In Western societies, if a person offers someone to go out to dinner, there is no confusion on the meaning of the offer, that of eating out with a friend (Japan FAQ). But to the Japanese, an offer to go to a person’s place is quite confusing (Japan FAQ). If an offer is made, that would usually mean that the person is wishing that harmonious relationships would come to existence between the two (Japan FAQ). Words can be misconstrued if not placed in the proper Japanese placement of words, or sentence construction (Japan FAQ).


            Westerners place their sense of privacy in a very lofty place of their priorities (Japan FAQ). In Japan, they do still do desire their privacy, to pursue their own life directions and to live at your own good pace (Japan FAQ). But, as earlier discussed, the Japanese are taught this is not to be so, that the way to live in the society is conforming to the greater society (Japan FAQ). As space for the affording of the “privacy” that they seek, the Japanese usually sink back to the one place that they have all to themselves, their minds (Japan FAQ).

            As such, they tend to become sullen and withdrawn. Japanese youth however relish the interaction they have with the Westerners as they can be understood better in their expression of themselves (Japan FAQ). As is the case, ordinary Japanese consume a large amount of alcohol (Japan FAQ). Also, the obsession of the Japanese that all walk to the same beat, so to speak, infer that there are people who take the liberty to engage in gossip, backbite or meddle in others affairs, all not taken in a good light (Japan FAQ). This fact can be taken in two ways; in a positive light, these people who know them can assist in many different ways, such as helping getting loans or getting difficult to get reservations (Japan FAQ). But in a negative light, there can be seku hara, or women who tend to be aggressive to the point that it borders on sexual harassment (Japan FAQ).


            As earlier discussed the tendency to move alone or in an individual manner is usually considered taboo in Japanese society (Japan FAQ). The Japanese are basically raised in a society that espouses dependency, or “amae”, on the group (Japan FAQ). The individual member or kobun is supposed to be dependent on the head of the group or the oyabun (Japan FAQ). This scenario often interprets to success if the person moves within the confines of the group; success is attributed to the many; failure is spread out (Japan FAQ).  For instance, the portrayal of women is that of weak, delicate and is often seen as inferior in the media (Japan FAQ). Instead of the corporate women in the Western society, women are often seen as minor clerical workers (Japan FAQ).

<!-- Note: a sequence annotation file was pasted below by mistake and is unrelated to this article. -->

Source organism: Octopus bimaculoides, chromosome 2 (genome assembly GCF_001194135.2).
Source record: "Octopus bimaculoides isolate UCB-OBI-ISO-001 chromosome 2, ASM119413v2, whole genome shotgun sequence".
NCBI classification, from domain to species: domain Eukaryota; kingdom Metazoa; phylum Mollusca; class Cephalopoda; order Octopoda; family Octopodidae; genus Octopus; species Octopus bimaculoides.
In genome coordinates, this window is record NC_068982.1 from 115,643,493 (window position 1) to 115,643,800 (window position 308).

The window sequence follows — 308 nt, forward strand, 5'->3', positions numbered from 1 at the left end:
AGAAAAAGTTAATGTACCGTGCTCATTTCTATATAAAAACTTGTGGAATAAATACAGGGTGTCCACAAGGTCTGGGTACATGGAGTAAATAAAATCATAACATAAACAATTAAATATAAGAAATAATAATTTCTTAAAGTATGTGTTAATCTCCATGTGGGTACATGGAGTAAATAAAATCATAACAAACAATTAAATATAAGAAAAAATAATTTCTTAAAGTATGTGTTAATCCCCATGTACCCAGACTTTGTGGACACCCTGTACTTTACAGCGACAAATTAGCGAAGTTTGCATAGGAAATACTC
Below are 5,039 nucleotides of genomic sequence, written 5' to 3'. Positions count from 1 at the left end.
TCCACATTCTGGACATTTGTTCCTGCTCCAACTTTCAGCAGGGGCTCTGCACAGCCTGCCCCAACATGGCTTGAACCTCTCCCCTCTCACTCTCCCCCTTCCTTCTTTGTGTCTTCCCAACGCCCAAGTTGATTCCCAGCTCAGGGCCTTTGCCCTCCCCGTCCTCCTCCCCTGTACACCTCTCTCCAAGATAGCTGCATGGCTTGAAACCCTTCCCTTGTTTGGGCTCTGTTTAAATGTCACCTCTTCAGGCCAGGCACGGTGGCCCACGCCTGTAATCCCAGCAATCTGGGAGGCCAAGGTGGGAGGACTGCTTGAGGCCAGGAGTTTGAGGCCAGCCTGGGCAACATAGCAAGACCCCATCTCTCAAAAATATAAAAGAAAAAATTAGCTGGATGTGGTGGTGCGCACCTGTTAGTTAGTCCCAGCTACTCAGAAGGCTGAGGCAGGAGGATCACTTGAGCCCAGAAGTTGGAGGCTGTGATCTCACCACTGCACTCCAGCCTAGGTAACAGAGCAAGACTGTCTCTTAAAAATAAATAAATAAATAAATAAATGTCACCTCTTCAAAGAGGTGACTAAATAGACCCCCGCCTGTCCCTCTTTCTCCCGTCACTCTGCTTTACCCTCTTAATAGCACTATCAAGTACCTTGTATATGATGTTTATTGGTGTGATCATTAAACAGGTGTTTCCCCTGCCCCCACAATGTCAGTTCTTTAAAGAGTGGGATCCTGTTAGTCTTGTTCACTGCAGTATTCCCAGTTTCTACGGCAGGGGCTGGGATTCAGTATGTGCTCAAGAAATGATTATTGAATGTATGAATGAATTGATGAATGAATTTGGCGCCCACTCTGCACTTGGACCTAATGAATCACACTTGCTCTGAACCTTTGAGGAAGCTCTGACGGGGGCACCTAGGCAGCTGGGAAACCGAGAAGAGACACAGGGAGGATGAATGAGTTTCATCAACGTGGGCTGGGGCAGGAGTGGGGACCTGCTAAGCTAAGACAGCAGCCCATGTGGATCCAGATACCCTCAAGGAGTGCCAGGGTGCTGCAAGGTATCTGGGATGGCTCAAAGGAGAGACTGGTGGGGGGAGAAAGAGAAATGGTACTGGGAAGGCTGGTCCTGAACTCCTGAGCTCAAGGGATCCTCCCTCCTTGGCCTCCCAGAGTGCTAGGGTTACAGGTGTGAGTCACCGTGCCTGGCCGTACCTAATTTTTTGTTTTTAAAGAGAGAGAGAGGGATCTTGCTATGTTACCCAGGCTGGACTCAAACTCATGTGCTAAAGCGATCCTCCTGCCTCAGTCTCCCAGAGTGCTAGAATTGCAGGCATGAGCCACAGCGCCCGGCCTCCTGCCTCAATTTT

Burakumin: Against one’s own

            In the Japanese language, the term “Buraku” is for a small village, or hamlet (Buraku Liberation and Human Rights Research Institute, 1997). In the Meiji period of Japanese history, the term started to be used as “Tokushu Buraku”, usually meant to specify outcast communities as a mark of identification form other towns and villages in the area (Buraku Liberation, 1997). Among the ethnic Japanese, they are discriminated akin to the caste system in other countries (Buraku Liberation, 1997). In the scheme of the Japanese culture, scaling down from the samurai class down to the village inhabitants, their level was classified as Hinin, or “non-human” (Buraku Liberation, 1997).

            In the present society of Japan, the discriminatory practices against the “Buraku” are seen in almost all aspect of Japanese life (Takuya Ito, 2006). This may be inclusive of discrimination in graffiti, in the arrangement of marriage and availability of employment opportunities (Ito, 2006). For example, a person may be able to break off wedding arrangements if the person to be wed is a Burakumin (Ito, 2006). Not only can the people to be wed call of the wedding, it is also in the ambit of the parents and the relationships of the person to do the same (Ito, 2006).

            In employment opportunities, it has been seen that Burakumin are often refused jobs since they are descended from the caste (Ito, 2006). Akin to the refusal of people to wed Burakumin, the company is not apt to hide their dislike in hiring people with Burakumin lineage (Ito, 2006). Also akin, to marriage practices, where the parents hire private investigators to determine if the person has any lineages from the Burakumin, companies also do the same in their background investigations for potential employees (Ito, 2006).


Buraku Liberation and Human Rights Research Institute. (1997).What is Buraku discrimination? Retrieved December 18, 2008, from


Ito, T. (2006). Cooperativeness and Buraku discrimination. Retrieved December 18, 2008, from  http://www.japanesestudies.org.uk/discussionpapers/2005/Ito2.html

Japan FAQ. (n.d.). Japanese culture: a primer for newcomers. Retrieved December 18, 2008, from



Cite this Japanese Traits: In everyday life

Japanese Traits: In everyday life. (2016, Oct 31). Retrieved from https://graduateway.com/japanese-traits-in-everyday-life/